I have an interesting situation here. We're basically trying to migrate some SQL Server infrastructure to new hardware, and one of the boxes (single-instance, 2-node cluster) is running 2008R2. The others are 2012 & 2014, but those don't exhibit this problem.

There's an app that connects to a server named, say, "OLD-SQL"; and let's say that IP is This is the name of the legacy SQL box running the default instance, SQL 2008R2, and Windows Server 2008R2. The app's connection setting/config/string/whatever cannot be changed at this time.

The new SQL box that is set to replace that one, is named, say, "NEW-SQL"; and let's say it's IP is Also running SQL 2008R2 (same SQL build). OS is Windows Server 2012 R2 (newer OS). Both boxes are actually Clustered Instances w/ 2 nodes each (old-fashioned failover clustering, nothing fancy).

So to aid the migration, for now, for testing/QA purposes, we've done the following: 1. Set up Hosts file on the client QA'ing machine to redirect the name "OLD-SQL" to (new server). 2. Created a SQL Server Alias on the NEW-SQL server (using SQL Config Mgr.), named "OLD-SQL", pointing at itself, port 1433, protocol TCP/IP.

To test it out, I try connect via SSMS; I enter "OLD-SQL" as the server-name to connect to. It fails with the infamous "SSPI context" error (https://support.microsoft.com/en-us/kb/811889). The same thing happens with the application that's being tested. Ping from cmd-line resolves fine -- it knows "OLD-SQL" resolves to new IP based on the Hosts file.

Now, to really throw a wrench into things. I go back onto the server NEW-SQL, and add another Alias, same parameters but named "OLD-SQL2". This name is unique within the domain network. I go back to my box, change my Hosts file to point from that name to the IP (, and go to SSMS and try to connect again. THIS WORKS!

I verify that I'm on the "right server" by doing a SELECT @@SERVERNAME, and lo-and-behold, it says "NEW-SQL". But of course this isn't the alias I really want; I want to be able to give it the alias "OLD-SQL" and have my app redirected to "NEW-SQL" via the Hosts entry and the SQL Alias.

So what am I doing wrong with the first alias? Is it just that I can't use the same name as an existing server on the network, with 2008R2?

Similar post on SO: https://stackoverflow.com/questions/6406811/alias-not-working-on-sql-server-2008-r2 (Did not solve the issue)

PS: I say "with 2008R2" specifically, because when I try the same setup (Hosts, SQL Alias) with our 2012-2014 boxes, they work the first way just fine! (I.e. the Alias on the "NEW-SQL2012" box can be "OLD-SQL2012", which is the same as an existing server, and no problems connecting or anything.)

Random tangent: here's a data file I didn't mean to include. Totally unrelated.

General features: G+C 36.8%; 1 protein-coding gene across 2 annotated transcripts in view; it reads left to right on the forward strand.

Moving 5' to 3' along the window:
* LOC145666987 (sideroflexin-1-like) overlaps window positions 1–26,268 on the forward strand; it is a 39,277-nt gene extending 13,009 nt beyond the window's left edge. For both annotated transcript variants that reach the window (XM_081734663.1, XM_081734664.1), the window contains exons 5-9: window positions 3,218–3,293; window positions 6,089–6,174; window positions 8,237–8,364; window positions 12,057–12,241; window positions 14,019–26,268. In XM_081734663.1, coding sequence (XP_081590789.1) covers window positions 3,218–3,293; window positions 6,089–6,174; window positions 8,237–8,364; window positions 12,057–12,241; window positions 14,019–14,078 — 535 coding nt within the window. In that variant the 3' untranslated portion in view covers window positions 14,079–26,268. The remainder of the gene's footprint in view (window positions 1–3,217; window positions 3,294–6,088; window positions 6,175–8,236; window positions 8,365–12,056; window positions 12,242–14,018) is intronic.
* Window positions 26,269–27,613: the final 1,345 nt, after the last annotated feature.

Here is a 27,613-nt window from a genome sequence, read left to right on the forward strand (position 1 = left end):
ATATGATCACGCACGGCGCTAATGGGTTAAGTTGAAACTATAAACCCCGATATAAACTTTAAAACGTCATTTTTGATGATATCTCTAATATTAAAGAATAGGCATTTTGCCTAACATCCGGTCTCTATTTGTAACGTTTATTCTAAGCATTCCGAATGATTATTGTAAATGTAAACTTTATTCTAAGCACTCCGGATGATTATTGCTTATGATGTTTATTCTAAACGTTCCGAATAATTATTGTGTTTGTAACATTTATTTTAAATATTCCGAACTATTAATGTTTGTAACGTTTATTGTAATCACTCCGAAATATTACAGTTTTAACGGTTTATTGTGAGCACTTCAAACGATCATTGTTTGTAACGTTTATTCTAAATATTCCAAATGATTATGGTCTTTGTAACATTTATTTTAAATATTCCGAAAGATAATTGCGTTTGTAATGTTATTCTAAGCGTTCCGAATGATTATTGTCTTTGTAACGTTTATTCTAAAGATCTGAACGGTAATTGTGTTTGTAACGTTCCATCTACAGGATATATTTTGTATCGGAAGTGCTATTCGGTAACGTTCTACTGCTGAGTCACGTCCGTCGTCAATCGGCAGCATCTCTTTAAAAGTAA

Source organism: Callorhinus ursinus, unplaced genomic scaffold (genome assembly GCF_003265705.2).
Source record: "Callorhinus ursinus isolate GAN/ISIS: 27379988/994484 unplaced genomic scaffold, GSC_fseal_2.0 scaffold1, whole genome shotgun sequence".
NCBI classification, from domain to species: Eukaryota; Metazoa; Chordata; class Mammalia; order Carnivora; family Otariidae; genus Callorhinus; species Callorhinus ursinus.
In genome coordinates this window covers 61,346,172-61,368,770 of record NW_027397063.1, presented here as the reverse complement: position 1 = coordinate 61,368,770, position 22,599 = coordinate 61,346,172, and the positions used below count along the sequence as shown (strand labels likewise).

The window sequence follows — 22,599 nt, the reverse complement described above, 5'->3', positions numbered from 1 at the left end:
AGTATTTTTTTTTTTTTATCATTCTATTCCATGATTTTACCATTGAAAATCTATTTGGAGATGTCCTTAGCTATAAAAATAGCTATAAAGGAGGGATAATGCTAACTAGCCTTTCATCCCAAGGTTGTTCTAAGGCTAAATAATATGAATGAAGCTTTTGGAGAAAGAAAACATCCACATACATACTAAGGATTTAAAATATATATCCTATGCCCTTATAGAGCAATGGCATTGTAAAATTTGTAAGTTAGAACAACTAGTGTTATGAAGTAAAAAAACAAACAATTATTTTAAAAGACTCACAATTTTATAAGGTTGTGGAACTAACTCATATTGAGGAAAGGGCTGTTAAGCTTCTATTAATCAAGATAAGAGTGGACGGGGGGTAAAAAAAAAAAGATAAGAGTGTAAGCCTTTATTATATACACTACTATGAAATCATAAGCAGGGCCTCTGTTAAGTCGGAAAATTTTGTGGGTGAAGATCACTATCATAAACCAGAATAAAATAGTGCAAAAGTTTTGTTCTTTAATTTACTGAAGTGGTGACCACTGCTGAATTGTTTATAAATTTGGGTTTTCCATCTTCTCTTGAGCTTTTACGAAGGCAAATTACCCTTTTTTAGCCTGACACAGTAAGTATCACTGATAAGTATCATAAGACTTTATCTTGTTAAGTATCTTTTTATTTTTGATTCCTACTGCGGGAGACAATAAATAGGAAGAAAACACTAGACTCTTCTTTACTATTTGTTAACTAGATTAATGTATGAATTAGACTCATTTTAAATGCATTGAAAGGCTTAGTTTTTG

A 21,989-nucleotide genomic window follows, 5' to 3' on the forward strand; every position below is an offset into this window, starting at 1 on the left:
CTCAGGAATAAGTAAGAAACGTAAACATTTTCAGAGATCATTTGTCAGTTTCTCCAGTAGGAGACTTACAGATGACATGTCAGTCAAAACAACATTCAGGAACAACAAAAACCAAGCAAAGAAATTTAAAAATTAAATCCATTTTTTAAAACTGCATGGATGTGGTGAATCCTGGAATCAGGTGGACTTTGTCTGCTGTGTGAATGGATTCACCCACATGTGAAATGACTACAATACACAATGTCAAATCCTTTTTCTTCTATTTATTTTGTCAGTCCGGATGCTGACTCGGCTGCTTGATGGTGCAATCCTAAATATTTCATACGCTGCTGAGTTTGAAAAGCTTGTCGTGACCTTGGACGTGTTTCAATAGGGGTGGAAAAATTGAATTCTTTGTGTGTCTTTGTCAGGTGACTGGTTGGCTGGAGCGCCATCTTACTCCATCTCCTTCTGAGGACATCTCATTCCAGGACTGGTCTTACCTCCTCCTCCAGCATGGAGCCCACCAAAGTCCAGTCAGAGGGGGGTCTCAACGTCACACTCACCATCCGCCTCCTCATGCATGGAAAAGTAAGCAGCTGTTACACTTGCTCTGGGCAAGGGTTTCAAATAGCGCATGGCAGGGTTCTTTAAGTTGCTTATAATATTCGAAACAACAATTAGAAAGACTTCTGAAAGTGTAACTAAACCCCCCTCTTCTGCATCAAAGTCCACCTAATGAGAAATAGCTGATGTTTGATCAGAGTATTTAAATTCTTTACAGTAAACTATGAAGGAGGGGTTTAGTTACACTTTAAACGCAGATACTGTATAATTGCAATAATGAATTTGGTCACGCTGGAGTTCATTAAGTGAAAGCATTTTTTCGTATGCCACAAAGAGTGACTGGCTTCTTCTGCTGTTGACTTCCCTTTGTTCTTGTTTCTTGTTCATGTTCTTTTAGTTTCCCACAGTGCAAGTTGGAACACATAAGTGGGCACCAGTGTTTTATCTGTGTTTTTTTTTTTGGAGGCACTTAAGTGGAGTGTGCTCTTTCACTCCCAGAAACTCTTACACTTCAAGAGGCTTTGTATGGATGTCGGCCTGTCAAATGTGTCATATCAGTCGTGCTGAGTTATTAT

PPS: I did read about these aliases being more of a client-side thing, but that's why I'm using the Hosts file trick. When we get ready for the "real" migration, we'll use DNS and other tricks outside of my knowledge (that's the SysEng's domain) to do the redirection of clients (apps/computers) to the new servers, but they said for now, for testing, the Hosts file thing is a good substitute.

Update: The main difference between the "working" setups and the "non-working" one, besides the SQL Server versions, is the fact that the old 2008R2 instance "SQL-OLD", when I connect using the "pristine" setup (no aliases or hosts-file-redir.), uses Kerberos authentication. When I connect via a unique alias or redirect, such as "OLD-SQL2", it registers as NTLM. And in ALL OTHER working connection methods, it's also NTLM. What the hell is Kerberos doing to me??

  • Discussion on this question has been moved to chat. Please use that facility rather than adding comments here.
    – Paul White
    Commented Mar 24, 2016 at 17:15

1 Answer 1


Summarizing what we discovered in the chat.

When connecting over the network if the Windows Server is registered in Active Directory (AD) with a Service Principal Name (SPN), clients that try to connect with Integrated Authentication will get the Kerberos token from AD for the AD object that matches the server name to attach to the authentication. Kerberos won't be used when either the server that is being connected doesn't have an SPN or is being connected using SQL Authentication.

In this case, because "OLD-SQL" is still registered in AD and has an SPN registered spoofing, the DNS in the local host file won't work when using Integrated/Windows Authentication, as there is nothing adjusting which token is returned/used from AD. There doesn't appear to be a way to have the client know to use Kerberos token for "NEW-SQL" with the original "OLD-SQL" server still being in service, except to remove the "OLD-SQL" SPN from AD to force the authentication to fall back to NTLM. Spoofing the DNS works for aliases in which are not actual computer names registered in AD or do not have an SPN registered, as AD doesn't return a token for them, so the authentication falls back to using NTLM.


Understanding Kerberos Keys

Registering an SPN


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